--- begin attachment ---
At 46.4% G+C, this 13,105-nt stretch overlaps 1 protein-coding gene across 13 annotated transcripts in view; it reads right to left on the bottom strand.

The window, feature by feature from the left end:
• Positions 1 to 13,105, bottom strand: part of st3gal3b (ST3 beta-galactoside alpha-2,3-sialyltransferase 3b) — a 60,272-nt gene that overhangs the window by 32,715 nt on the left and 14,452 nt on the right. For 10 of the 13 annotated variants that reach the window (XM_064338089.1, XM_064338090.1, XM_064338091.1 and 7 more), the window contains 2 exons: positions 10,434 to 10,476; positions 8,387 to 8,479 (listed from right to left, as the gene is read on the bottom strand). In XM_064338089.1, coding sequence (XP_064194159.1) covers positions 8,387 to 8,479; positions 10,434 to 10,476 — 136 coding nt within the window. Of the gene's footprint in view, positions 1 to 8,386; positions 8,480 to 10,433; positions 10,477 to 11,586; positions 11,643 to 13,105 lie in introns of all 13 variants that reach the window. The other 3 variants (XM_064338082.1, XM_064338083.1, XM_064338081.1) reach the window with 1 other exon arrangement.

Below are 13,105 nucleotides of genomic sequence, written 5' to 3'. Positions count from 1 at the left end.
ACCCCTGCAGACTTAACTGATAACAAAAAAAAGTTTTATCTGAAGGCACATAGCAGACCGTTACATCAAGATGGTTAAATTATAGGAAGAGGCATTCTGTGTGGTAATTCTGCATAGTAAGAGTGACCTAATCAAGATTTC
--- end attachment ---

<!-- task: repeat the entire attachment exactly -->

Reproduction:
At 46.4% G+C, this 13,105-nt stretch overlaps 1 protein-coding gene across 13 annotated transcripts in view; it reads right to left on the bottom strand.

The window, feature by feature from the left end:
• Positions 1 to 13,105, bottom strand: part of st3gal3b (ST3 beta-galactoside alpha-2,3-sialyltransferase 3b) — a 60,272-nt gene that overhangs the window by 32,715 nt on the left and 14,452 nt on the right. For 10 of the 13 annotated variants that reach the window (XM_064338089.1, XM_064338090.1, XM_064338091.1 and 7 more), the window contains 2 exons: positions 10,434 to 10,476; positions 8,387 to 8,479 (listed from right to left, as the gene is read on the bottom strand). In XM_064338089.1, coding sequence (XP_064194159.1) covers positions 8,387 to 8,479; positions 10,434 to 10,476 — 136 coding nt within the window. Of the gene's footprint in view, positions 1 to 8,386; positions 8,480 to 10,433; positions 10,477 to 11,586; positions 11,643 to 13,105 lie in introns of all 13 variants that reach the window. The other 3 variants (XM_064338082.1, XM_064338083.1, XM_064338081.1) reach the window with 1 other exon arrangement.

Below are 13,105 nucleotides of genomic sequence, written 5' to 3'. Positions count from 1 at the left end.
ACCCCTGCAGACTTAACTGATAACAAAAAAAAGTTTTATCTGAAGGCACATAGCAGACCGTTACATCAAGATGGTTAAATTATAGGAAGAGGCATTCTGTGTGGTAATTCTGCATAGTAAGAGTGACCTAATCAAGATTTC